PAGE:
Passion as measured by hours has put the workweek on a course of runaway inflation, to the point at which people are actually shortening their lives and endangering others — sometimes in sudden, tragic form — in pursuit of an ever-elusive ideal of capitalistic individualism."



"The falsity of passion-as-hours logic is that, quite simply, it produces shoddy work, which is not what someone who is ostensibly passionate about his or her work would allow. Emphasizing passion as a value in employees diminishes other potential — seemingly obvious — attitudes toward work that have more to bear on the quality of the work itself, things like competence and good faith.

Passion, overwork, and 24/7 temporality are linked together by much more than the need for simple managerial metrics. Carl Cederström and Peter Fleming argue that work today is of such a nature that it exploits workers not only during their time in the workplace, but also in their very act of living.

Employers seek to capture our “human qualities like social intelligence, reciprocity, communication, and shared initiative.” They add, “The traditional point of production — say the factory assembly line — is scattered to every corner of our lives since it is now our very sociality that creates value for business.”

This logic applies to nearly every level of the workforce, from the public face an executive provides for his corporation to barista small talk. When personal authenticity is demanded every moment at work, “our authenticity is no longer a retreat from the mandatory fakeness of the office, but the very medium through which work squeezes the life out of us.” If everyone is always working anyway and the distinctions between our work and nonwork selves are muddled, staying in the office for an extra hour or three doesn’t seem a terribly significant decision.

And when a worker has internalized a DWYL ethic, it hardly seems like a decision at all."
2015  miyatokumitsu  passion  labor  employment  siliconvalley  work  fatigue  wellbeing  exploitation  productivity  capitalism  sararobinson 
august 2015 by robertogreco
Do the Robot – The New Inquiry
"Miya Tokumitsu had a good critique of the Do What You Love ideology in Jacobin, in which she argues that “do what you love” means turn your passion into human capital — the real subsumption of identity in another guise. She writes,
According to this way of thinking, labor is not something one does for compensation, but an act of self-love. If profit doesn’t happen to follow, it is because the worker’s passion and determination were insufficient. Its real achievement is making workers believe their labor serves the self and not the marketplace.

Having a “real” passion for your job is the extension of exhibiting “genuine” feeling in the workplace, but instead of serving a customer, it serves a boss or client. Again the metric that establishes the reality of feeling is ex post profit. If no one wants your passionate work, it’s not really passionate and you are self-deluded.

Tokumitsu argues that genuinely lovable work is a privilege that comes at the expense of lots of unlovable work being done by others:
Work becomes divided into two opposing classes: that which is lovable (creative, intellectual, socially prestigious) and that which is not (repetitive, unintellectual, undistinguished).

As a result, Tokumitsu argues, unlovable work becomes “dangerously invisible” to those whom it permits to do what they love. And in the meantime, those who love what they do work harder for less or no pay.

But the logic that sees competitive advantage in the “human touch” means that all work must be lovable and be performed as such for customers (and the managers who are supposed to be their proxy). Unlovable work isn’t made invisible but is made to seem visibly, irrepressibly loved. After all, what keeps a crappy job from being automated, from this perspective, is the joy in it that a worker can manifest and woo customers with. What prevents a job from being automated is not necessarily its complexity, as Peter Frase explains in this post (and elsewhere):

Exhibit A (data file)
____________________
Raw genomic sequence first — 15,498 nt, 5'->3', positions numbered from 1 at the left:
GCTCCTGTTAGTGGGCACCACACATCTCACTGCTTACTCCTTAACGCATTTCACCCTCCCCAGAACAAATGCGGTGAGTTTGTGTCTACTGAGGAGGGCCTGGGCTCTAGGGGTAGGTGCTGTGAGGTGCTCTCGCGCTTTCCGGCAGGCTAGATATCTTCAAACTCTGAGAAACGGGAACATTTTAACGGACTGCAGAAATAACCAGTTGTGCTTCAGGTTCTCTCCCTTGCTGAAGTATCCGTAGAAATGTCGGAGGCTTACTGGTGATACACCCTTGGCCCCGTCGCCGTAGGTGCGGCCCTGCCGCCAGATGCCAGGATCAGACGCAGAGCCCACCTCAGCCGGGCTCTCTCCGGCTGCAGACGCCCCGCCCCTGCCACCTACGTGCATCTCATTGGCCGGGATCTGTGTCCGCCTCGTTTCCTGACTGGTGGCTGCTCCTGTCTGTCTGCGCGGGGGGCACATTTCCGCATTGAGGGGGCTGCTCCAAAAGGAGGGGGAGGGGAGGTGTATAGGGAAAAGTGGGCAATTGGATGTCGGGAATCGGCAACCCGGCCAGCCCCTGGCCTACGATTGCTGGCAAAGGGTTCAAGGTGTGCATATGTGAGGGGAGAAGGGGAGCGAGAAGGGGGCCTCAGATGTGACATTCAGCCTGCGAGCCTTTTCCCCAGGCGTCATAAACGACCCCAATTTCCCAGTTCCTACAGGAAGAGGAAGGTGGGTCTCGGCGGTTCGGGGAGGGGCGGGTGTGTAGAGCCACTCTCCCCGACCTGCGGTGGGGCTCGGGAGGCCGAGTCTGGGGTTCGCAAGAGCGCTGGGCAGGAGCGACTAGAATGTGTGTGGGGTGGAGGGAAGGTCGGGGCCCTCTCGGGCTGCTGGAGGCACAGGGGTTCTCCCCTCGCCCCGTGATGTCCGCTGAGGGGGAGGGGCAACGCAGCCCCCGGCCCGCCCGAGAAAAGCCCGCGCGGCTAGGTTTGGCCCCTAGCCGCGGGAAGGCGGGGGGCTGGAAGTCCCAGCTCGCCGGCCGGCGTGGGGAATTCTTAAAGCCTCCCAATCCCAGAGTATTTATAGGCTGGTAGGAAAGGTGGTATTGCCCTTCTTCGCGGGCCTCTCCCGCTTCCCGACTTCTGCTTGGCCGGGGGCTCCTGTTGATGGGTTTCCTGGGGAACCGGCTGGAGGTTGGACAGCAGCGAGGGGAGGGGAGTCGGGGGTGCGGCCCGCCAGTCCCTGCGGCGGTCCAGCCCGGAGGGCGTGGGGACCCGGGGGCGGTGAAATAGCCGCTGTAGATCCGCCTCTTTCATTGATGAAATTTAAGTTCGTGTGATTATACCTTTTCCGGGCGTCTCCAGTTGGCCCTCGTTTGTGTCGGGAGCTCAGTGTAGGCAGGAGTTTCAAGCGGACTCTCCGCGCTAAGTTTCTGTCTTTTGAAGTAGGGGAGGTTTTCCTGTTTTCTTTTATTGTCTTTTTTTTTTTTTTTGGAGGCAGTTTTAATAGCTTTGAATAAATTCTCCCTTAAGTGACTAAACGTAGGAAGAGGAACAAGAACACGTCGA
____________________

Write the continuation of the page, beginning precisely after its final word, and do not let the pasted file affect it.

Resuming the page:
From the perspective of the boss, replacing a worker with a machine will be more appealing to the degree that the machine is:

• Cheaper than the human worker
• More convenient and easier to control than the human worker

If workers demand more wages, machines become more attractive to bosses. Likewise with “meaningful work”: If workers demand more meaningful, lovable work, then they become less “convenient” to bosses. But workers whose value rests in how much they show they love their job are quite easy to control. Servility is built into the practice. Frase writes that “the truly dystopian prospect is that the worker herself is treated as if she were a machine rather than being replaced by one.” Even more dystopian is the prospect of being treated like a de facto machine while being expected to express boundless “human” joy about it.

The threat of automation, then, can be used to extract more emotional labor and more competitive advantage from humans. After all, one of the few things a robot can’t supply is enthusiasm."
labor  robhorning  authenticity  exploitation  robots  automation  emotionallabor  sales  2015  economics  business  peterfrase  miyatokumitsu  work  humans  huamntouch  passion 
august 2015 by robertogreco
Who Really Owns The Internet? - The Awl
"Can we solve the issues that you talk about without radically reorganizing the economy?

No. (Laughs) Which I think is why I’ve been so active. I’ve been thinking about this in connection with all these writers who are coming up who found each other through Occupy, and why all of us were willing to participate in that uprising despite all the problems and the occasional ridiculousness of it.

But the economy can be revolutionized or the economy can be reformed, and I don’t discount the latter option. That level of social change happens in unpredictable ways. It’s actually harder to think of a revolutionary event that has had a positive outcome, whereas there have been lots of reforms and lots of things that people have done on the edges that have had powerful consequences. Would I like to see an economic revolution? Definitely. But I think there are a lot of ways to insert a kind of friction into the system that can be beneficial.

This book is about economics, and the amazing, probably very American ability to not talk about economics—particularly with technology, which is supposed to be this magical realm, so pure and disruptive and unpredictable that it transcends economic conditions and constraints. The basic idea is that that’s not the case.